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Epic Games takes another jab at Apple with an antitrust complaint in Europe

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Epic Games is again going after Apple, and this time, the two companies will be duking it out in Europe. The company behind the Fortnite juggernaut has today announced that it has filed an antitrust complaint against Apple in its bid to ensure equitable digital platform rules for developers as well as consumers.

Epic Games EU complaint

In its complaint filed before the European Commission’s Directorate-General for Competition, the developer alleges that Apple has imposed a number of anti-competitive restrictions with its tight grip over the iOS ecosystem that has ended all competition when it comes to app distribution and how payments are processed.

Epic Games is accusing Apple of abusing its dominant market position for its own benefit while choking rivals, something that is said to violate EU’s antitrust regulations.

Epic Games cites the whole Fortnite fiasco from last year as an example of how Apple’s policies have hurt the developer. The company also argues that Apple has launched its own game subscription service called Apple Arcade, but has kept competitors from doing the same on its platform.

To recall, cloud-based game streaming services that rely on a similar subscription model such as NVIDIA’s GeForce Now, Google’s Stadia – and soon Microsoft’s xCloud too – are only accessible on iPhones and iPads via the web, and not as a standalone app distributed via the App Store. Here’s what Epic Games CEO Tim Sweeney had to say regarding the company’s latest legal attack on Apple:

“We will not stand idly by and allow Apple to use its platform dominance to control what should be a level digital playing field. It’s bad for consumers, who are paying inflated prices due to the complete lack of competition among stores and in-app payment processing. And it’s bad for developers, whose very livelihoods often hinge on Apple’s complete discretion as to who to allow on the iOS platform, and on which terms.”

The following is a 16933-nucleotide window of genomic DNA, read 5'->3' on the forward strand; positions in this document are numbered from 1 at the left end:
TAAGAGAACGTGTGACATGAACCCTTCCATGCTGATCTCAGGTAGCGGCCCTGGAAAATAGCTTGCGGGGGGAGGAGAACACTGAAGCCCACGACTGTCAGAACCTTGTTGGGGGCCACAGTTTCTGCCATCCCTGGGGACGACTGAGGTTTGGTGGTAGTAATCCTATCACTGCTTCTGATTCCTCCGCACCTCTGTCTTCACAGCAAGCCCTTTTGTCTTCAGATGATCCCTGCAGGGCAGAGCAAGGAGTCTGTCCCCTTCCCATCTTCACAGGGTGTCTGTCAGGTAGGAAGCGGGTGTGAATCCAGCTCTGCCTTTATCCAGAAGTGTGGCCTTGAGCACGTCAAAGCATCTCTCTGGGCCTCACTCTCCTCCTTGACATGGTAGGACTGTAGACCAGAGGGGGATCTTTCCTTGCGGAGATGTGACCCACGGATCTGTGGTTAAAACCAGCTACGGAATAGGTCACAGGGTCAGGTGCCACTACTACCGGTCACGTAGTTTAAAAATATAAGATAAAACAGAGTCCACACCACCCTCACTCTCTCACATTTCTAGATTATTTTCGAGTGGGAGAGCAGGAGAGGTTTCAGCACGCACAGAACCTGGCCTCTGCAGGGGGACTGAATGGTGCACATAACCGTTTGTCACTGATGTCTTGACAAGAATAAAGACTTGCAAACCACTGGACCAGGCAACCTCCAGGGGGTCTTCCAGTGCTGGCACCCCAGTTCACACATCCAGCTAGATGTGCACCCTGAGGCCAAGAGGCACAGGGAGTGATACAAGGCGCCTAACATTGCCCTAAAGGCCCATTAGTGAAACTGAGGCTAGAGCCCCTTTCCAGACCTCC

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What’s at stake here is the very future of mobile platforms: Epic Games CEO Tim Sweeney

In its complaint, Epic has asked the European Commission to put in place some remedial controls to counter Apple’s anti-competitive conduct. The company further adds that it is not seeking any damages from Apple, but wants a level playing field for itself and other developers, a move that is said to effectively pass the benefits to consumers as well.

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“This is much bigger than Epic versus Apple – it goes to the heart of whether consumers and developers can do business together directly on mobile platforms or are forced to use monopoly channels against their wishes and interests.”

At the height of Epic and Apple’s tussle last year, CEO Tim Sweeney took a veiled shot at Apple, calling it a middleman that uses its power to separate gamers from game creators. He added that Epic’s beef with Apple was about ensuring basic freedom for all consumers and developers.

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